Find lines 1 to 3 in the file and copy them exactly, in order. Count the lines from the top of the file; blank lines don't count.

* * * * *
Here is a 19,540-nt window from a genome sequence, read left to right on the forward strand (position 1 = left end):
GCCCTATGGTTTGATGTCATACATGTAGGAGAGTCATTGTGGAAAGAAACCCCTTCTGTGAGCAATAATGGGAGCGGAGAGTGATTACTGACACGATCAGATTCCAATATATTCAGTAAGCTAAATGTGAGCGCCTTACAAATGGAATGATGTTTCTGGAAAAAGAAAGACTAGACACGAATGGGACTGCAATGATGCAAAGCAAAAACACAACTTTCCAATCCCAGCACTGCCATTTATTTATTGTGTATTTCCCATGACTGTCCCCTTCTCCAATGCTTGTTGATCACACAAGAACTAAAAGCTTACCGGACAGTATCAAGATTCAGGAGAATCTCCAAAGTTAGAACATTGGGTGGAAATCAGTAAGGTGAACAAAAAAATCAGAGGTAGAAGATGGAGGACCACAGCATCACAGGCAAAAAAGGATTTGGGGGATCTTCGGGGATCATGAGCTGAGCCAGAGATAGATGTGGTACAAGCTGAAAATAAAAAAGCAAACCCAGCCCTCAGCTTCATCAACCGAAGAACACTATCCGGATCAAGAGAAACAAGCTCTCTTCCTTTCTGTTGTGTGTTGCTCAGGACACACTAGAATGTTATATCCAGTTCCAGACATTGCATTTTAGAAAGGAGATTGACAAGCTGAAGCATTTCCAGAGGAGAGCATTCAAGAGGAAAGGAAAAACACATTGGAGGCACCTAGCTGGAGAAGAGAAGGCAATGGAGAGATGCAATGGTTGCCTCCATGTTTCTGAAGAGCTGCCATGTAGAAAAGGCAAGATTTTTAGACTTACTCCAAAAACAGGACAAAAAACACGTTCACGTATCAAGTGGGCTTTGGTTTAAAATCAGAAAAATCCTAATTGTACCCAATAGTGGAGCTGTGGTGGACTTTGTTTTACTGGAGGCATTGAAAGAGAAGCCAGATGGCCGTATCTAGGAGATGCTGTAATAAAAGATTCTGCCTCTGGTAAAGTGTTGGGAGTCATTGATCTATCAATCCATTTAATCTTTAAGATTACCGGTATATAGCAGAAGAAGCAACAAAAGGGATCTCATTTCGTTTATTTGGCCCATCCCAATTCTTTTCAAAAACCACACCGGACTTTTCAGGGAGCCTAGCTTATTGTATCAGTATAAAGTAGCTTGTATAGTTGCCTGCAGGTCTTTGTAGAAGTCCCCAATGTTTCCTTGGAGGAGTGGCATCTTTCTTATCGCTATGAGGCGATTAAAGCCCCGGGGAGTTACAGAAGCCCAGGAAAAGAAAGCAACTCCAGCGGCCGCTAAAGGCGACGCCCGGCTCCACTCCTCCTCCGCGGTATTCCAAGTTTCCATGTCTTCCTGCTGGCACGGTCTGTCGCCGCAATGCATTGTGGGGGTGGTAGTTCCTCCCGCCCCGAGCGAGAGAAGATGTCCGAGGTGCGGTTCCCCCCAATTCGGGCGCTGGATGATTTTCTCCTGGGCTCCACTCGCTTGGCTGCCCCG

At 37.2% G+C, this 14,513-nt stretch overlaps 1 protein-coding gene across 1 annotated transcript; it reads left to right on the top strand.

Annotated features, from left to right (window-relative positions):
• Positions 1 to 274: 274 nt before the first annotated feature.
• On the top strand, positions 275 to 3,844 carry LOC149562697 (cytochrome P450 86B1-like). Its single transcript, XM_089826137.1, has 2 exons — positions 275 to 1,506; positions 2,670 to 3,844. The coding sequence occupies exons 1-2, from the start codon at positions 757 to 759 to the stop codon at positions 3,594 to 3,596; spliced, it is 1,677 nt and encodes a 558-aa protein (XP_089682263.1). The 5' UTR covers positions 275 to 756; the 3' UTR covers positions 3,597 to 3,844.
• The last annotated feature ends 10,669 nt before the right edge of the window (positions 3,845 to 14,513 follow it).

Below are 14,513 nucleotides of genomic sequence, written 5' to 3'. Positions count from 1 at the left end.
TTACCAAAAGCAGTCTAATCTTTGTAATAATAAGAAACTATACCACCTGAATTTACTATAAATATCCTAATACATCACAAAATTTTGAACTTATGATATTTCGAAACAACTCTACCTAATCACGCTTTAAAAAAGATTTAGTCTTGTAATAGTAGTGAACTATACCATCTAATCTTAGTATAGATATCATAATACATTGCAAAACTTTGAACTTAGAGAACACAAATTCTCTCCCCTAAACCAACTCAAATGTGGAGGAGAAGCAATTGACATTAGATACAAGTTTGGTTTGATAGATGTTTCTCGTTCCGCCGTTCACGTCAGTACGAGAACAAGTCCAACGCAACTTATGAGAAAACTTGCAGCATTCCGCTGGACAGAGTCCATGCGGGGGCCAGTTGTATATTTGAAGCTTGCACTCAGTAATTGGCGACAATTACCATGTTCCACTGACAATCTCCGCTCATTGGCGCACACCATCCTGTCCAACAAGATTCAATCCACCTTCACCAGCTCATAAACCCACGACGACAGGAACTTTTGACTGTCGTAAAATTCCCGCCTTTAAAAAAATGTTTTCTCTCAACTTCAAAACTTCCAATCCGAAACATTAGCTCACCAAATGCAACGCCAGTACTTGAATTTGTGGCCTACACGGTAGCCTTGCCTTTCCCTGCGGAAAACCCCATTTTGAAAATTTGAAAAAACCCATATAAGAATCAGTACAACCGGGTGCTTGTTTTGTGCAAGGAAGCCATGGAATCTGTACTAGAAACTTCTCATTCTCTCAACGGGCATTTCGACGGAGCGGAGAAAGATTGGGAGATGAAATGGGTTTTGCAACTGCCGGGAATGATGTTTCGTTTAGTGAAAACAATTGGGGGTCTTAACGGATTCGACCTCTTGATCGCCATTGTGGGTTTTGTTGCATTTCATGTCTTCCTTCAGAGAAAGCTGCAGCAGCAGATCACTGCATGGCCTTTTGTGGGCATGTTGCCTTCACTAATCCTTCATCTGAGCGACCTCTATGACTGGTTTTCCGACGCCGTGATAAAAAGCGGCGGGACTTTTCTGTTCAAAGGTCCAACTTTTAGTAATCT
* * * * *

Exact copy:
Here is a 19,540-nt window from a genome sequence, read left to right on the forward strand (position 1 = left end):
GCCCTATGGTTTGATGTCATACATGTAGGAGAGTCATTGTGGAAAGAAACCCCTTCTGTGAGCAATAATGGGAGCGGAGAGTGATTACTGACACGATCAGATTCCAATATATTCAGTAAGCTAAATGTGAGCGCCTTACAAATGGAATGATGTTTCTGGAAAAAGAAAGACTAGACACGAATGGGACTGCAATGATGCAAAGCAAAAACACAACTTTCCAATCCCAGCACTGCCATTTATTTATTGTGTATTTCCCATGACTGTCCCCTTCTCCAATGCTTGTTGATCACACAAGAACTAAAAGCTTACCGGACAGTATCAAGATTCAGGAGAATCTCCAAAGTTAGAACATTGGGTGGAAATCAGTAAGGTGAACAAAAAAATCAGAGGTAGAAGATGGAGGACCACAGCATCACAGGCAAAAAAGGATTTGGGGGATCTTCGGGGATCATGAGCTGAGCCAGAGATAGATGTGGTACAAGCTGAAAATAAAAAAGCAAACCCAGCCCTCAGCTTCATCAACCGAAGAACACTATCCGGATCAAGAGAAACAAGCTCTCTTCCTTTCTGTTGTGTGTTGCTCAGGACACACTAGAATGTTATATCCAGTTCCAGACATTGCATTTTAGAAAGGAGATTGACAAGCTGAAGCATTTCCAGAGGAGAGCATTCAAGAGGAAAGGAAAAACACATTGGAGGCACCTAGCTGGAGAAGAGAAGGCAATGGAGAGATGCAATGGTTGCCTCCATGTTTCTGAAGAGCTGCCATGTAGAAAAGGCAAGATTTTTAGACTTACTCCAAAAACAGGACAAAAAACACGTTCACGTATCAAGTGGGCTTTGGTTTAAAATCAGAAAAATCCTAATTGTACCCAATAGTGGAGCTGTGGTGGACTTTGTTTTACTGGAGGCATTGAAAGAGAAGCCAGATGGCCGTATCTAGGAGATGCTGTAATAAAAGATTCTGCCTCTGGTAAAGTGTTGGGAGTCATTGATCTATCAATCCATTTAATCTTTAAGATTACCGGTATATAGCAGAAGAAGCAACAAAAGGGATCTCATTTCGTTTATTTGGCCCATCCCAATTCTTTTCAAAAACCACACCGGACTTTTCAGGGAGCCTAGCTTATTGTATCAGTATAAAGTAGCTTGTATAGTTGCCTGCAGGTCTTTGTAGAAGTCCCCAATGTTTCCTTGGAGGAGTGGCATCTTTCTTATCGCTATGAGGCGATTAAAGCCCCGGGGAGTTACAGAAGCCCAGGAAAAGAAAGCAACTCCAGCGGCCGCTAAAGGCGACGCCCGGCTCCACTCCTCCTCCGCGGTATTCCAAGTTTCCATGTCTTCCTGCTGGCACGGTCTGTCGCCGCAATGCATTGTGGGGGTGGTAGTTCCTCCCGCCCCGAGCGAGAGAAGATGTCCGAGGTGCGGTTCCCCCCAATTCGGGCGCTGGATGATTTTCTCCTGGGCTCCACTCGCTTGGCTGCCCCG

At 37.2% G+C, this 14,513-nt stretch overlaps 1 protein-coding gene across 1 annotated transcript; it reads left to right on the top strand.